Hop Kong: A veritable brew’s who of the SAR

As thirsty patrons gazed into the far distance, past the twisty line of empty-glass-handed booze-queuers that preceded them, it was clear to all but the most willfully contrary that this occasion did, indeed, mark Hong Kong’s ascendance to the very highest levels of hop-flavoured maltdom. The occasion, of course, was Beertopia 2018, the seventh iteration of the semi-legendary quafferthon, which came to a slightly cloudy head on Hong Kong’s Central Harbourfront in early October. 

Even more remarkable than the volume of imbibery afoot was the sheer volume of craft beer there was for imbibing. Wind back to 2011 – or 1 BC (Before Craft) as pintaphiles refer to it – and Hong Kong, while hardly beer-free, was merely awash with the bog-standard brewings of the big boys. While there was the ever-present threat of a Tsingtao-tsunami or a Foster’s flash flood, traces of yer actual craft beer were rarer than body-popping Buddhists.


Even The Globe, one of the most iconic of the island’s pubs, despite boasting a dozen taps and a 200-strong beer menu, was limited to serving solely-imported bevvies. As owner Toby Cooper lamented, looking back at that time: “While there was no shortage of imported beers, local craft beers were harder to come by than a peak time seat on the Island Line.”

Deciding to be part of the solution, in 2013 – just 12 months after the very first Beertopia – Cooper co-founded the Craft Beer Association of Hong Kong. Today, as sign of its success, the Association can point to the fact that Hong Kong is now home to 35 microbreweries. Five years ago, there were just two.

Of the 33 brewcomers, two have proved particularly influential – Rohit Dugar, founder of Young Master Ales, and Christopher Wong, his counterpart over at HK Brewcraft, Explaining how it all started for him, Wong says: “In 2013, a few friends and I – all of us truly endeared to beer – realised that Hong Kong lacked a home brew store, one where you could buy everything, including actual brewing equipment. Thus HK Brewcraft was born and we’ve never really looked back.”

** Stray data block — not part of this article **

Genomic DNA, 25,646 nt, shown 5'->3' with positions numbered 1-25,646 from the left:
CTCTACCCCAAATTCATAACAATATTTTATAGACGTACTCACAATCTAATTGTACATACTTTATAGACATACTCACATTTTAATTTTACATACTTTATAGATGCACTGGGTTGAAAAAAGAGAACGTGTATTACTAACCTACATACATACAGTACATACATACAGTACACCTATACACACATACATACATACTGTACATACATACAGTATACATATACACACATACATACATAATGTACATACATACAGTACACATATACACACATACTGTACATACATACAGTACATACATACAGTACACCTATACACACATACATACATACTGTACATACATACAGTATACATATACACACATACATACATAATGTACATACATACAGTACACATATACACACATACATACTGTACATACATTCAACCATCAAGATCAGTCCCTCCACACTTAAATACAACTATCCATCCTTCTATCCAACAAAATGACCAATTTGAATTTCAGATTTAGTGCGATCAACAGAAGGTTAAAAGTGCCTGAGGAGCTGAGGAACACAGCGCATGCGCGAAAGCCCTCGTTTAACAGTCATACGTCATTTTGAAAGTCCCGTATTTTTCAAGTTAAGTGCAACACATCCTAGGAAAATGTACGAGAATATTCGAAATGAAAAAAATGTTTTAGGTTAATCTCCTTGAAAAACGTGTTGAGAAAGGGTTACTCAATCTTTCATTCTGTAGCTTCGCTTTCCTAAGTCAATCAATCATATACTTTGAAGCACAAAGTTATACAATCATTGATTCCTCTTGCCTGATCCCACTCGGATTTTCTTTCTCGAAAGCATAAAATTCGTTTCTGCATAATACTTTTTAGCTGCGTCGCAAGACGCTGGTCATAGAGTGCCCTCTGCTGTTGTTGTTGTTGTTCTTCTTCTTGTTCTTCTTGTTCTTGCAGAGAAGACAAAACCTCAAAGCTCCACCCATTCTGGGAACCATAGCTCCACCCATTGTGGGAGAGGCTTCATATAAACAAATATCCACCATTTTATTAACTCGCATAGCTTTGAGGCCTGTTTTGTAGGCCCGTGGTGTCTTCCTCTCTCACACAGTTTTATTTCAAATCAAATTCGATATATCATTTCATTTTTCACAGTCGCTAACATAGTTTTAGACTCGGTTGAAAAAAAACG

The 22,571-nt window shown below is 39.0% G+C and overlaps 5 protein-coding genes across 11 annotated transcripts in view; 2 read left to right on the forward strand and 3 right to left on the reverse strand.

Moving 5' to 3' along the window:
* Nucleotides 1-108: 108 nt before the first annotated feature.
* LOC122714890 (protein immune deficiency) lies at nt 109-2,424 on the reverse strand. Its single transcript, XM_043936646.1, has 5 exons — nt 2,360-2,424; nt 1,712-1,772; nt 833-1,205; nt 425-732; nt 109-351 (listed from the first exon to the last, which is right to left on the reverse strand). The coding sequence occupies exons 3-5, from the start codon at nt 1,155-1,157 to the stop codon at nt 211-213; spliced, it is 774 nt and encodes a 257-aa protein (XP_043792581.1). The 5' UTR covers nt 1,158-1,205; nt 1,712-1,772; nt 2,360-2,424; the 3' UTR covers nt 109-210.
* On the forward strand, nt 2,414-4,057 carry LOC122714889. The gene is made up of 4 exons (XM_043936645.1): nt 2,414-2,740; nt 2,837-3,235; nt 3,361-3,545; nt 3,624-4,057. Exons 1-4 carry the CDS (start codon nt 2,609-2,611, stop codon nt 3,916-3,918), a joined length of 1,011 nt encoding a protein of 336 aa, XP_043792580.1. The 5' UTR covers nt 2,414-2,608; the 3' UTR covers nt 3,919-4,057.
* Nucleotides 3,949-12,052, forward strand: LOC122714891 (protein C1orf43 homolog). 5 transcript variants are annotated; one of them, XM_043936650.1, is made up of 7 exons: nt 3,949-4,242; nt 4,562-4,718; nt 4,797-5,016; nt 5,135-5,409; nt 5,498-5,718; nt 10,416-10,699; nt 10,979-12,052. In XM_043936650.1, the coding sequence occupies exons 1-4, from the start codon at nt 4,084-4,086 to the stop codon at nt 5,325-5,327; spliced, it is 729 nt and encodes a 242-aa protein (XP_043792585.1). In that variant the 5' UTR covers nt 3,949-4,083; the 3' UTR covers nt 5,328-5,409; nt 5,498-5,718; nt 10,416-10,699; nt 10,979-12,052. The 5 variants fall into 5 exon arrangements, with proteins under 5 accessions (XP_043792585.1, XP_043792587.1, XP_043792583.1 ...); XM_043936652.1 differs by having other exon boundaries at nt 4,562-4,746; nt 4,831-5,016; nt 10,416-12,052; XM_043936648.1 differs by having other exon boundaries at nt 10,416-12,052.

Dugar has a similar story to tell, saying: “When people realise that something has potential, things tend to move quickly in Hong Kong. In our case, at least some of our popularity is down the distinctly Asian ingredients and local flavour profiles we’ve favoured. For instance, we use local ingredients like soba (buckwheat), which allow us to create beers that are truly local in flavour.”

Others, though, have prioritised history over geography. In the case of the Moonzen Brewery – founded in Kwun Tong in 2014 – it teamed up with Beijing-based Jing-A Brewing to recreate one particularly ancient beer, the recipe for which was uncovered during an archeological dig in Xi’an.

For those not opting to resurrect the craft beers of classical times, wily marketing has often sufficed. In the case of the splendidly unimaginatively named Hong Kong Beer Company, brews such as Dragon’s Back Pale Ale and Big Wave Bay IPA had just enough hometown appeal to woo the locals. Whatever the strategy adopted, the outcome is undeniable, with some 600,000 litres of craft beer now knocked back every year from Hong Kong Beer Company alone.

Above all, it’s the desire to create something new that seems to inspire most craft beer creators. One such case is Mike Hu, an amateur home brewer who has taken it up as a hobby. Testifying to the sheer joy of his own experience, Hu says: “Once one of my beers is ready, I get together with the other home brew guys and we check out each other’s brews. It’s great fun.”

For those looking to take the hobby to the next level, Hong Kong now even has its own version of a home brewing contest – the Hoppy Cup – which takes place later this month. With everyone from newbies to old hands welcome to compete, no doubt the longer queues at future Beertopias will be for many of the winning brews.

Text: Suchetana Mukhopadhyay